Antenna maker AeroSat has warned the Federal Communications Commission (FCC) that its financial health will deteriorate if the agency continues to delay granting a key approval to its partner, in-flight Internet provider Row 44.

Certain parts of Row 44's application to the FCC for permanent authority to operate an aeronautical mobile-satellite service (AMSS) in the conventional Ku-band segment are under dispute by the company's competitors.

ViaSat and others want Row 44 to work with them to design one or more "mutually-acceptable" ground-based tests to evaluate the capabilities of the system and ensure the protection of satellite communications from interference.

But AeroSat, which invested millions of dollars in the development of technology to support Row 44's system, including the radome, antenna and other associated hardware, says additional ground-testing is not necessary, and will hurt its own operations.

"As a small business, we ask the commission to appreciate that in the current financial climate, additional delay will severely degrade our financial health and place at risk the likely long-term benefits to the aviation industry of a next-generation airborne Internet capability," says AeroSat CEO Michael Barrett in a letter to the FCC.

He says the Row 44 system has already undergone extensive testing, the results of which "demonstrate that the system can be successfully operated without interference to satellite communications in the band".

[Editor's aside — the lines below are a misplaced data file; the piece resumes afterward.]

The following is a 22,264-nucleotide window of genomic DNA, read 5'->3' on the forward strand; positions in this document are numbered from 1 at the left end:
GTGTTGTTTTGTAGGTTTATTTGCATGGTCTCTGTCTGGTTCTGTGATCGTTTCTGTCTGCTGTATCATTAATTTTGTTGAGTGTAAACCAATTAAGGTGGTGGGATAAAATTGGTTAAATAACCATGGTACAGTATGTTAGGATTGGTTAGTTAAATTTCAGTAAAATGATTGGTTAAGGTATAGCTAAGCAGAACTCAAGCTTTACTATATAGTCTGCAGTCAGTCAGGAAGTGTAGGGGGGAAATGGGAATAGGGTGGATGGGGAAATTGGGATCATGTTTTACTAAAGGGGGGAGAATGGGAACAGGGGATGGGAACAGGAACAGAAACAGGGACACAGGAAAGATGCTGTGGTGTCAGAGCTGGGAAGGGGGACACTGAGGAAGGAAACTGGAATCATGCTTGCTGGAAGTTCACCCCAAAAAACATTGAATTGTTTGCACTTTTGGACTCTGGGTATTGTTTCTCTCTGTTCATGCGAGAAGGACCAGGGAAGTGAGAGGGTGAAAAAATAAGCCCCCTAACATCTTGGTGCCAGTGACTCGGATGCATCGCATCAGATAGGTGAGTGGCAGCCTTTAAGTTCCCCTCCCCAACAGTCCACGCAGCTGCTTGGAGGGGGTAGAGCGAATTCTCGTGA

Additional hurdles and ground test requirements "would only serve to hinder this project", says Barrett, who suggests that Row 44's pending request for special temporary authority (STA) should at least be granted in the near-term.

For its part, Row 44 says it is willing to do more testing, but wants it to be airborne testing. It has submitted a plan to the FCC that calls for the firm to share with geostationary operators data derived from in-flight tests.

In a filing to the FCC, the company vows to "notify all users of it in-flight broadband capability that the service is being offered on a trial basis, and that final FCC approval to operate on a permanent basis has not yet been obtained".

A Southwest Airlines Boeing 737 has already been outfitted with the Row 44 system in preparation for commercial trials, which have been delayed a number of times. The carrier says it has been doing its own internal testing of the system.

Source: Air Transport Intelligence news